Friday, December 13, 2013

Lethal Treasure by Jane K. Cleland

Reviewed by Jeanne

Antiques dealer Josie Prescott is attending an auction of storage units with new friend Henri, who has opened a decoration and design firm with his wife Leigh Ann.  Customers are given a quick look at a unit’s contents, but aren’t allowed to open any boxes or otherwise examine contents before they bid. Henri is in a rather contentious bidding war with another would be buyer, but emerges victorious while Josie picks up a couple of units.  The interesting part is examining the contents for value.  This time around, there’s a pile of costume jewelry, along with one piece that may not be imitation.  Henri has also come across some theatre posters, which are potentially valuable if Josie can identify the artist.

Then Josie gets a frantic call from Leigh Ann:  Henri has not come home. It turns out that Henri may never have left the auction site—and someone wants to cast suspicion on Josie.

Somehow I’m always surprised at how very good these books are. Each book imparts some fascinating tidbits of information about antiques and collectibles but it never feels forced; sometimes knowing about the antiques may provide some information about the crime, as well.  I’ve often found myself as intrigued about the antiques as I am about the murder.  I had no idea that some early theatres commissioned posters from local artists to promote the films, nor did I realize that in the case of jewelry, some artists’ drawings for pieces can be kept on file for decades. Yet the author never lets this aspect bog the story down, but keeps things moving.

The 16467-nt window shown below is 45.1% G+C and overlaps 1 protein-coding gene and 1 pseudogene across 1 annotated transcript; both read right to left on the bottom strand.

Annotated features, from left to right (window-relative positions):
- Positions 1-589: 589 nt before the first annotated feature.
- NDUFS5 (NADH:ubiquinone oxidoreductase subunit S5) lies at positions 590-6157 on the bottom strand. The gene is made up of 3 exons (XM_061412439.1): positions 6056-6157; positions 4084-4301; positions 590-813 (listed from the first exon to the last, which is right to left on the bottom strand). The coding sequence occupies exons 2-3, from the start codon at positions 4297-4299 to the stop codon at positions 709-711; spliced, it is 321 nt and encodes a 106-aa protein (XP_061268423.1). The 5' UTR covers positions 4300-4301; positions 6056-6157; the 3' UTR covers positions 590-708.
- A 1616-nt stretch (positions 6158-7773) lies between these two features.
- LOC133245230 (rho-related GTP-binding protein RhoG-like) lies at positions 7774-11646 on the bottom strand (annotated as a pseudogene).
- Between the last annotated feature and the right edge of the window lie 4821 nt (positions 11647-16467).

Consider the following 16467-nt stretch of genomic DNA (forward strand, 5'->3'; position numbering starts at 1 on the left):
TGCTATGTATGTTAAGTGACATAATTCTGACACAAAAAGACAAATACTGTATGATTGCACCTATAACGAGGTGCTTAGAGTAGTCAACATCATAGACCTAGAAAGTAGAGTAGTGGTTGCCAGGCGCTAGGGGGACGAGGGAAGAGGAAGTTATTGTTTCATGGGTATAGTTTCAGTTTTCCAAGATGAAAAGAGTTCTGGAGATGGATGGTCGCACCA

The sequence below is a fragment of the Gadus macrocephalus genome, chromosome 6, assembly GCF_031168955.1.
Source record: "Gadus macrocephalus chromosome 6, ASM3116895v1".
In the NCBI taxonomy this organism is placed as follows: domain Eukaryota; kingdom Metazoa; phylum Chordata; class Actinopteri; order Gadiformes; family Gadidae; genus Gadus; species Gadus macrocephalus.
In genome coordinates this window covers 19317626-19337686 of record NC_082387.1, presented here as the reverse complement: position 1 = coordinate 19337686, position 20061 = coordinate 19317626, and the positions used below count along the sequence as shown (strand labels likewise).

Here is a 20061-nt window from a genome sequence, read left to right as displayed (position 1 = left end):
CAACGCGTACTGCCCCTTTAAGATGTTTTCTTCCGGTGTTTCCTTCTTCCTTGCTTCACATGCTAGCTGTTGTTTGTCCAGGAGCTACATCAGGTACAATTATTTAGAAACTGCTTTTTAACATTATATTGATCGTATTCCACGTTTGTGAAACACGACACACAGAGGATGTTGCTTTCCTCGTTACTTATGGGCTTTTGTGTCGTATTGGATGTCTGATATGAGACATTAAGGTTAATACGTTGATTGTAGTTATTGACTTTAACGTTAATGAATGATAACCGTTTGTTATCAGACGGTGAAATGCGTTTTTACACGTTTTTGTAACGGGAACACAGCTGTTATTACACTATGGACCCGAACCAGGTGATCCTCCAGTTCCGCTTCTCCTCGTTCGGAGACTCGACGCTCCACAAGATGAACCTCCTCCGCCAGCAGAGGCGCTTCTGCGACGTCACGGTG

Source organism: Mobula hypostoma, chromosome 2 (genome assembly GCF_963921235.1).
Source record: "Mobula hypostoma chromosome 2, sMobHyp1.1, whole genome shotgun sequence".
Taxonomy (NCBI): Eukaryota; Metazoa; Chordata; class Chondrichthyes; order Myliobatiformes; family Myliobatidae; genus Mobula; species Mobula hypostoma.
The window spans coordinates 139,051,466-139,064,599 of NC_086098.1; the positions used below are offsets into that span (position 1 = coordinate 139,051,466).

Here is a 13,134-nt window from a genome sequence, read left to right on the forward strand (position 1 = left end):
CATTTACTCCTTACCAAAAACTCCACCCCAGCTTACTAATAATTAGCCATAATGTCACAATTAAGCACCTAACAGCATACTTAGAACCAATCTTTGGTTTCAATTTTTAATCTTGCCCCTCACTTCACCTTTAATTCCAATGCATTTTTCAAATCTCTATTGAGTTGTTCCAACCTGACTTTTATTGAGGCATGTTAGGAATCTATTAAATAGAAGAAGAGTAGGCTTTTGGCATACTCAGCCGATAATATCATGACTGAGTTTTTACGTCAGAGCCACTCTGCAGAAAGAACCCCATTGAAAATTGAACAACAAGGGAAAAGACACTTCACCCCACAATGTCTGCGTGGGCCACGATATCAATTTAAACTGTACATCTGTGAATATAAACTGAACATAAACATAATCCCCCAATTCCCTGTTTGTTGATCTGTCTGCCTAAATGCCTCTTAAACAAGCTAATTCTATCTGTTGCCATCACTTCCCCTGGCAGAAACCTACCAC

Cleland is old school in her mysteries, skillfully planting clues so that an attentive reader does have a chance to figure it out.  Josie is an appealing character, friendly and knowledgeable without coming across as all-knowing.  Her involvement with crime is also done in a more organic way than in some mysteries.   I also appreciate the way that Cleland avoids so many cozy clich├ęs.  Her heroine is a businesswoman with a good head on her shoulders, dealing in merchandise worth tens of thousands of dollars. She’s sensible, independent, but a good friend. She’s in a stable relationship with Ty Alverez, a Homeland Security officer. She’s also not foolhardy; you won’t see her slipping around in a diaphanous gown to investigate the screams in a basement. A scene that particularly delighted me was that when the police bring Josie in for questioning.  Even though the interrogator is a long time friend, Josie asks to speak to her lawyer.  Yes!  That’s exactly what one should do.  I know this because I read Nancy W.’s review of Behind Bars:  Surviving Prison.  (You can read it here—and it’s definitely worth the read!) As a long-time admirer of Rex Stout’s Nero Wolfe, I also love the little Wolfian tidbits she drops into the books.

As I said in an earlier review, the Josie Prescott series is Antiques Roadshow meets Agatha Christie—and I mean Christie specifically for the way clues tend to be delivered, buried somewhere in casual conversation.  In short, this is a well-written, entertaining classic mystery with solid characters, good plots and oh, yes, a cat.  However, the presence of Hank the Maine Coon did not influence this favorable review—at least, not much.

No comments:

Post a Comment